(Updated on May 9, 2022)
Every vehicle with an internal combustion engine contains an exhaust gas recirculation system, also known as an EGR system. The purpose of this system is to reduce the level of nitrogen oxide emissions which get produced during the combustion process of a gasoline engine or diesel engine.
Basically, when exhaust gas comes out of the engine after the combustion process, the EGR system will recirculate some of those gasses back into the cylinders of the engine. It is almost like recycling the gasses by reusing them for the next combustion.
If there is a problem with your EGR system, a mechanic can find out by scanning your power control module to see the exact issue that is going on with it.
If the computer tells the scanning tool that the issue pertains to trouble code P0401, this means the recirculation flow of your exhaust gas has been detected as being insufficient.
Hopefully, you are driving a car that will automatically give you this trouble code on your dashboard. If not, then you need to hire a mechanic to scan for the trouble code with their scanning tool.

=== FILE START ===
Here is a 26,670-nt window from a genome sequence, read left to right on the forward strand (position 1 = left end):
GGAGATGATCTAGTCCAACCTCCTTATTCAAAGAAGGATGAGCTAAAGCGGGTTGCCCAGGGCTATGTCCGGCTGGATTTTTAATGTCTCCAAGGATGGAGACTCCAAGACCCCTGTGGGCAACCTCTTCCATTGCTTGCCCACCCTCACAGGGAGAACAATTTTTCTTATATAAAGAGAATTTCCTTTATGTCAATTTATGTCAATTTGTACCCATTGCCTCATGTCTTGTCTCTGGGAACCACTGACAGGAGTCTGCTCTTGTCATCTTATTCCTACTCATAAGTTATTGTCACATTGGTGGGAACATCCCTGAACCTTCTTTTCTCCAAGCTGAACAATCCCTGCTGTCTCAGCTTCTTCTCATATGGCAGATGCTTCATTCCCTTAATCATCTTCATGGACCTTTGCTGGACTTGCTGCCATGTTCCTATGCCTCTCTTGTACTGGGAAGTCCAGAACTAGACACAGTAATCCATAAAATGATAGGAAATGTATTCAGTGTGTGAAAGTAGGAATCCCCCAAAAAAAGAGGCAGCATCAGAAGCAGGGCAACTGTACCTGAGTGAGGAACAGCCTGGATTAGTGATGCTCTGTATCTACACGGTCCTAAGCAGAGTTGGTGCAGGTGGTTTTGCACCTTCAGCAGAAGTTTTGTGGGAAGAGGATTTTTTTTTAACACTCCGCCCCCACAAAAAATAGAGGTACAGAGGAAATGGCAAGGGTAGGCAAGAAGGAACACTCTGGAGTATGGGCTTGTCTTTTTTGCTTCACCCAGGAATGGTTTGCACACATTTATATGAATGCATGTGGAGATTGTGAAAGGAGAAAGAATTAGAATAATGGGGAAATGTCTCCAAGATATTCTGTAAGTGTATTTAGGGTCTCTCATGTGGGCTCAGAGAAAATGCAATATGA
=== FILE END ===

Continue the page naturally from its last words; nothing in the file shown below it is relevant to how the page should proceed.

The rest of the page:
Common Causes of a P0401 Trouble Code
Whether you drive a truck, sports utility vehicle, or a regular car, the EGR valve is eventually going to stick and get clogged. Other areas of the EGR system that may get clogged are its ports and passages too.
If these areas remain restricted, then gasses will not be able to flow properly. This would certainly cause the P0401 trouble code to be generated as a sign of this recirculation problem.
Other possible causes for this trouble code to occur include a faulty DPFE sensor, a catalytic converter that is clogged, EGR valve control circuit electrical issues, or a malfunctioning engine control unit.
Read Also: What Does a P0700 Code Mean?
Common Symptoms of a P0401 Trouble Code
If the flow of the exhaust gases cannot recirculate back into the engine’s cylinders adequately, then you will experience a variety of different symptoms that will impact your driving.
One of the worst symptoms is engine surging, which is when the RPM speed will fluctuate rapidly between the low hundreds and the low thousands.
Meanwhile, you may experience stalling, rough idle, or hear pinging noises or engine knocking. Weak engine performance is certainly something to be worried about in this situation. Your fuel economy will suffer as well, forcing you to spend more money at the gas pump.